Contrast this with the warning by Lincoln, Nebraska's Bishop Fabian Bruskewitz to excommunicate Catholics who do not discontinue their membership in the Masons and other organizations such as the abortion supportive "Catholics for a Free Choice."

Rather than support the courageous move by Bishop Bruskewitz, Pittsburgh diocese's chief canon lawyer, Fr. Lawrence DiNardo responded by calling it "a relatively extreme measure..." Fr. DiNardo also seemed to have difficulty accepting the Primacy of the Holy Father at a session on the Catechism of the Catholic Church, September 16, 1995 when he stated: "...if a person says 'I accept the teachings of the Pope, but I don't accept the teachings of my bishop,' they are not Catholic. They are in heresy. They are excommunicated by law..." He said when people say they believe in the Pope, that they 'don't like what bishop so-and-so did'...I say, well then, you ain't Catholic...that's not part of our doctrine, whether you believe in the Pope. You don't need to believe in the Pope. Only Bishops need to believe in the Pope. You need to accept the teaching authority of the Bishop..."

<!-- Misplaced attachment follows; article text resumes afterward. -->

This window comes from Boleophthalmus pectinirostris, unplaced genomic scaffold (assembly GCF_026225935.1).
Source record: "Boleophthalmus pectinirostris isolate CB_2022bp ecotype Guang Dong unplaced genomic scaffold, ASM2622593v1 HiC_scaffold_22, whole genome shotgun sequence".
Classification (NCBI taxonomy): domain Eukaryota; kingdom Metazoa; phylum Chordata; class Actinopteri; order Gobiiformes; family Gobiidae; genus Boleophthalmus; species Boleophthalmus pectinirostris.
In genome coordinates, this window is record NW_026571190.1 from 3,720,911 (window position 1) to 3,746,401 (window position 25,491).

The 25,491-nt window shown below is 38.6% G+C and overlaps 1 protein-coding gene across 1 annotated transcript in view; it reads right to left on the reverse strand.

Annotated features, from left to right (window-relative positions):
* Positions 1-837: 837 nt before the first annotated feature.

The 3/31/96 article (on Bishop Bruskewitz's warning) continues in response to "Catholic legislators who support legal abortion, the [Pittsburgh] diocese has favored dialogue over damnation. 'We would rather convince people of the truth of the church's position than take some more severe course of action' said the Rev. Ronald Lengwin, spokesman for the diocese, who has met with some of the politicians."

Bishop Wuerl as "Liberal"

When appointed as Bishop on February 11, 1988, Donald Wuerl did not want to be identified as a conservative and said: "Give me a chance to do some things and let the people decide." One of the "things" Bishop Wuerl decided to do was "to open the lines of communication" with the Association of Pittsburgh Priests (APP) which is in constant opposition to the Vatican on matters such as the ordination of women, homosexuality and married clergy. APP members also signed the 1990 "Call for Reform in the Catholic Church" initiated by "Call to Action" and co-sponsored by the "Association for the Rights of Catholics in the Church, Catholics Speak Out, CORPUS, Friends of Creation Spirituality, Inc. and the Women's Ordination Conference." This document was published in the New York Times (2-28-90) and other major newspapers.